Nekima Levy Armstrong’s opinion piece “Research shows that progressive cities lag” (Opinion Exchange, Jan. 25), means well, but it clearly fell victim to the narrative-peddling quasi-research that pervades ideological interest groups today. The group peddling it this time is brightbream, a group of self-described “activists.” In today’s environment, it’s important to reference that activists on both sides do the same exact thing.

The report is missing too many explanatory variables to make its conclusion credible. How does English as a foreign language influence performance? How many generations has the family lived in the state? Is it a couple generations or long-standing? Most important, how do Minneapolis white students and students of color actually perform against their cohorts? An answer to the last question may capture the underlying issues with the extraordinary social mobility of whites up north that we so far have failed to share with many people of color — a truly underlying root cause separate from schools and education.

Rarely does research that looks at the human condition support any strong narrative at all ... especially the kind produced by activists of any stripe. Instead, we can at best infer some basic observations that we can use to improve society incrementally, rarely consistent with any ideology. That incrementality, however, usually requires elbow grease and hard work, more like that of the Eisenhower era of pragmatism rather than the 2000s. What do incremental improvements look like? In the early 2000s, I volunteered my time to a civil rights attorney to show how Hennepin County’s jury selection resulted in a biased jury pool. That’s a small effort, but one that can be replicated hundreds of times over to actually help drive societal improvement.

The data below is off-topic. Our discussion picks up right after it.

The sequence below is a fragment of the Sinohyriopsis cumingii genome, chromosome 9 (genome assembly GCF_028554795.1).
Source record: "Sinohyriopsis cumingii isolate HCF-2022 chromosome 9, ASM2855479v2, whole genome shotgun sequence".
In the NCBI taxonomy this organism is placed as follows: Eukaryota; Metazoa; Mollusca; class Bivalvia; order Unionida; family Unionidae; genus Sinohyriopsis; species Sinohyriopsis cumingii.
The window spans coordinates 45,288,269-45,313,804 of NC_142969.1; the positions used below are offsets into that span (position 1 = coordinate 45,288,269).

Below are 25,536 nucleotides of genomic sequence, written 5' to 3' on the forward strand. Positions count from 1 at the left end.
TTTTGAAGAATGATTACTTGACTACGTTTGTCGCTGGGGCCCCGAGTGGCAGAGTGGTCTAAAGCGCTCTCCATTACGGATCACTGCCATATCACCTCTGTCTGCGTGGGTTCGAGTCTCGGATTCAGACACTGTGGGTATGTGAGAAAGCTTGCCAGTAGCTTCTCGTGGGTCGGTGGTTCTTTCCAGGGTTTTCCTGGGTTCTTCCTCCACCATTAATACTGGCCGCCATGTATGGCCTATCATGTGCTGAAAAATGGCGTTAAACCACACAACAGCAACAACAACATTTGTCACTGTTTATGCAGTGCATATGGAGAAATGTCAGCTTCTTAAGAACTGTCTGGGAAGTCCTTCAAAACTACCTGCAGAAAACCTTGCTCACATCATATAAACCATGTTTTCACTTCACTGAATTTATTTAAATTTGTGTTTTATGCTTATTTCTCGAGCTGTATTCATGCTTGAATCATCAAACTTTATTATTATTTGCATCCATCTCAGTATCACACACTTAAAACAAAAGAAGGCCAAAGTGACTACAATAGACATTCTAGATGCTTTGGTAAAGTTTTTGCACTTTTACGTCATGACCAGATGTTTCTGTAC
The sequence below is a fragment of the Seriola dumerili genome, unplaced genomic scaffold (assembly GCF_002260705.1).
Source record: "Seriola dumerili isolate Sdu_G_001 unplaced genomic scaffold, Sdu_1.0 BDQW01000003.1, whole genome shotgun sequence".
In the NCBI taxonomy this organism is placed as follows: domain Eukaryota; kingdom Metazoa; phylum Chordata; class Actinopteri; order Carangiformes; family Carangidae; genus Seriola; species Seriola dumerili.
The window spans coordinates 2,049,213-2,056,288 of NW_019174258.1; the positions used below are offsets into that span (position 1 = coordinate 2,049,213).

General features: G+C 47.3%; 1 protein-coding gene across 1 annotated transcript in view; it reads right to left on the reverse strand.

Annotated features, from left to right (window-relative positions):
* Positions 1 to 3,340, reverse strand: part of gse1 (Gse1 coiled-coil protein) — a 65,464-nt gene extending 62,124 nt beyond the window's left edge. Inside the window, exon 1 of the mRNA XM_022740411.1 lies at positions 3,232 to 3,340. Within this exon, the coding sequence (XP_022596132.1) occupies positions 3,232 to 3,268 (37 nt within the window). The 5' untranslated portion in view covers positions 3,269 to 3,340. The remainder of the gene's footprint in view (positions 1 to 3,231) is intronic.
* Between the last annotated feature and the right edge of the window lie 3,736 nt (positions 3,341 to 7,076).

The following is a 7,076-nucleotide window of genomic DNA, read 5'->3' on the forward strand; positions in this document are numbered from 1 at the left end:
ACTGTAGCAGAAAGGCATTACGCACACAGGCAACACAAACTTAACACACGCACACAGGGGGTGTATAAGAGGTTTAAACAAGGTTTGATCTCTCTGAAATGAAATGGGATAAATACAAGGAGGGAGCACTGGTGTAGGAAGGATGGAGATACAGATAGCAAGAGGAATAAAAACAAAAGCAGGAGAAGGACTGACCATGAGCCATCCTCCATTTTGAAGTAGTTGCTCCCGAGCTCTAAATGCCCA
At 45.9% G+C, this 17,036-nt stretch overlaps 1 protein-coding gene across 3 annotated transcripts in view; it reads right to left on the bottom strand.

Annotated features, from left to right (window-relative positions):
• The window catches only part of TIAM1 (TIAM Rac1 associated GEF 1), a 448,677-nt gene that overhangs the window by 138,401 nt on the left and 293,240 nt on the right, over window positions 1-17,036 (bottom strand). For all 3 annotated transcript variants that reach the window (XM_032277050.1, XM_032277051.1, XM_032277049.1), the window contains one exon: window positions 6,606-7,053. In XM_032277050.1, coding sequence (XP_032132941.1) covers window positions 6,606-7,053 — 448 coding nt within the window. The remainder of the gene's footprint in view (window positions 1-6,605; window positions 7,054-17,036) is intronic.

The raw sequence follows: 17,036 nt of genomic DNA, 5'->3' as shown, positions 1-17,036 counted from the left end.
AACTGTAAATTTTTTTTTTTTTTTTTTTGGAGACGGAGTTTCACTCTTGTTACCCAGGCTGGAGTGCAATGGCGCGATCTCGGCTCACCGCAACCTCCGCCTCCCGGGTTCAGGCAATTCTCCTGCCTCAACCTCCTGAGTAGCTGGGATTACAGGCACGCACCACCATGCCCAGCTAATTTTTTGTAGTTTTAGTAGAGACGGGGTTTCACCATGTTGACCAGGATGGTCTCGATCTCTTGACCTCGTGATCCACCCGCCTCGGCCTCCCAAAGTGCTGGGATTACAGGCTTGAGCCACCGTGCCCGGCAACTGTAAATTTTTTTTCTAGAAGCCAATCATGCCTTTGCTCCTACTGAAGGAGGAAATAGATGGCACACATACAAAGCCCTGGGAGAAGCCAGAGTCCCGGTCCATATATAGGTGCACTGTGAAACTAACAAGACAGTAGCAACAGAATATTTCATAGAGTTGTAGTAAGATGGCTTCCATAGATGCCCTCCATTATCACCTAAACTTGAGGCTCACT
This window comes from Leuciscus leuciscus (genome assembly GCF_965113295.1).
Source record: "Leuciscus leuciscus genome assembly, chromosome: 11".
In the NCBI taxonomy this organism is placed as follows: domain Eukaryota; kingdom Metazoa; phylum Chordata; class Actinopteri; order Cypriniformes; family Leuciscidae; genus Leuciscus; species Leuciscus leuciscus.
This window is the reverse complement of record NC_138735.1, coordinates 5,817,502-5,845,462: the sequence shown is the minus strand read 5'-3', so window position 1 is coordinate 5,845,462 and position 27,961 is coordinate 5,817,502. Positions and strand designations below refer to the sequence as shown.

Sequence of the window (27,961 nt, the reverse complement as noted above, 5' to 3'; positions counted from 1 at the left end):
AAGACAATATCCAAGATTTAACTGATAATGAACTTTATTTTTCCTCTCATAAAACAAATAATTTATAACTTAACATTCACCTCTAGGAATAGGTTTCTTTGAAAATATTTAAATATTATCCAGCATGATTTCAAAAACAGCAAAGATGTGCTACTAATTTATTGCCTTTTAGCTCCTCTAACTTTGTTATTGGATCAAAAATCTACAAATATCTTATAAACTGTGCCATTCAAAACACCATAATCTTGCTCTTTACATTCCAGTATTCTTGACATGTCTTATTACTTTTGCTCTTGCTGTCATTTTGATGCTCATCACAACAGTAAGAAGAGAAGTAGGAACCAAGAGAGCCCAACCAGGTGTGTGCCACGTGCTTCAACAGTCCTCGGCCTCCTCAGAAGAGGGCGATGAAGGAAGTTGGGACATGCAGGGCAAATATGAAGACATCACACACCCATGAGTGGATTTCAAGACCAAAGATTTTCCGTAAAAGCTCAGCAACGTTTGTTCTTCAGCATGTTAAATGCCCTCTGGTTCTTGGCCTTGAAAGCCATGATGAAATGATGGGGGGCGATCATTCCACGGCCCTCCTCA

Peter Tharaldson, St. Paul

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According to Levy Armstrong’s article, cities governed by progressive governments are not doing as well in closing the education gaps as cities governed by conservative governments. I checked the money invested by per student for Minnesota and Florida (couldn’t find statistics by city) as I thought this might have some bearing, and it clearly does not. Minnesota spends about $14,000 per student compared with about $9,000 per student for Florida.

The only solution I could find suggested by the author is to “use our outrage and frustration to be persistent in challenging the status quo.” This is an answer? Really? Just fanning everyone’s emotions a little higher is going to produce results? Has anyone in the Minnesota education field actually gone to Jacksonville, Fla., and asked what they are doing to produce better results for $5,000 less per student? Are we so proud of our “progressive” ideals that we can’t admit we might be doing something insufficiently?

From my perspective, our whole country is on the brink of disintegration because of “outrage and frustration.” How about some honest discussion and adjustment of our ideals, especially with the future of our children’s education at stake?

John George, Northfield

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Research studies can easily be done to “prove” a point of view. Selection bias is, as any statistician will say, a major problem in reaching conclusions. Selecting the sample will dictate the result. The study was done to show that progressive cities are worse than conservative ones, and the researchers selected the 12 most extreme cities on both ends. To no surprise, the conclusion was that it is progressive politics that is causing the gap. It is wrong to blame political parties for the gap. Unfortunately Fox News is constantly airing “facts” that denigrate progressive cities and states, and this politically motivated research regarding the education gap will only become Fox fodder.